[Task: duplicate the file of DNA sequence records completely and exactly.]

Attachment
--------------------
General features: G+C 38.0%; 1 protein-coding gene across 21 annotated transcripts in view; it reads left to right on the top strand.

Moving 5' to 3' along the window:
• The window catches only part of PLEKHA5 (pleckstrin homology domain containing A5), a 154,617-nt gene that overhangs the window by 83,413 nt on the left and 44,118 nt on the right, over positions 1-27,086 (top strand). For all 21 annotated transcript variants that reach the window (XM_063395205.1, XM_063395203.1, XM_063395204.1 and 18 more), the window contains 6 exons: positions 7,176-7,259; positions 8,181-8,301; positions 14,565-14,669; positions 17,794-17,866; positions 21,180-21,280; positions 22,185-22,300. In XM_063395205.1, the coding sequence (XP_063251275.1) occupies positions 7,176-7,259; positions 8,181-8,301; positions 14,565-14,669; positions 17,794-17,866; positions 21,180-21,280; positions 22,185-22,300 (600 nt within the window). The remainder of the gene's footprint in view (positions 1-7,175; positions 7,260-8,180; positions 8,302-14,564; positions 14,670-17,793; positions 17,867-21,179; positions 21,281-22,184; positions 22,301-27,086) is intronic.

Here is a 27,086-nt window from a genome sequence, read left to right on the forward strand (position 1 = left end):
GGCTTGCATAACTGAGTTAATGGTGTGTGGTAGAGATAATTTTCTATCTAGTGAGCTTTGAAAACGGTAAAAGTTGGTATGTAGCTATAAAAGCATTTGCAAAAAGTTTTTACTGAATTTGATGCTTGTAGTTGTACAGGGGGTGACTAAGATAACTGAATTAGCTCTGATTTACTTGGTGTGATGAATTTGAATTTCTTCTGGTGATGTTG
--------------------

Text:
General features: G+C 38.0%; 1 protein-coding gene across 21 annotated transcripts in view; it reads left to right on the top strand.

Moving 5' to 3' along the window:
• The window catches only part of PLEKHA5 (pleckstrin homology domain containing A5), a 154,617-nt gene that overhangs the window by 83,413 nt on the left and 44,118 nt on the right, over positions 1-27,086 (top strand). For all 21 annotated transcript variants that reach the window (XM_063395205.1, XM_063395203.1, XM_063395204.1 and 18 more), the window contains 6 exons: positions 7,176-7,259; positions 8,181-8,301; positions 14,565-14,669; positions 17,794-17,866; positions 21,180-21,280; positions 22,185-22,300. In XM_063395205.1, the coding sequence (XP_063251275.1) occupies positions 7,176-7,259; positions 8,181-8,301; positions 14,565-14,669; positions 17,794-17,866; positions 21,180-21,280; positions 22,185-22,300 (600 nt within the window). The remainder of the gene's footprint in view (positions 1-7,175; positions 7,260-8,180; positions 8,302-14,564; positions 14,670-17,793; positions 17,867-21,179; positions 21,281-22,184; positions 22,301-27,086) is intronic.

Here is a 27,086-nt window from a genome sequence, read left to right on the forward strand (position 1 = left end):
GGCTTGCATAACTGAGTTAATGGTGTGTGGTAGAGATAATTTTCTATCTAGTGAGCTTTGAAAACGGTAAAAGTTGGTATGTAGCTATAAAAGCATTTGCAAAAAGTTTTTACTGAATTTGATGCTTGTAGTTGTACAGGGGGTGACTAAGATAACTGAATTAGCTCTGATTTACTTGGTGTGATGAATTTGAATTTCTTCTGGTGATGTTG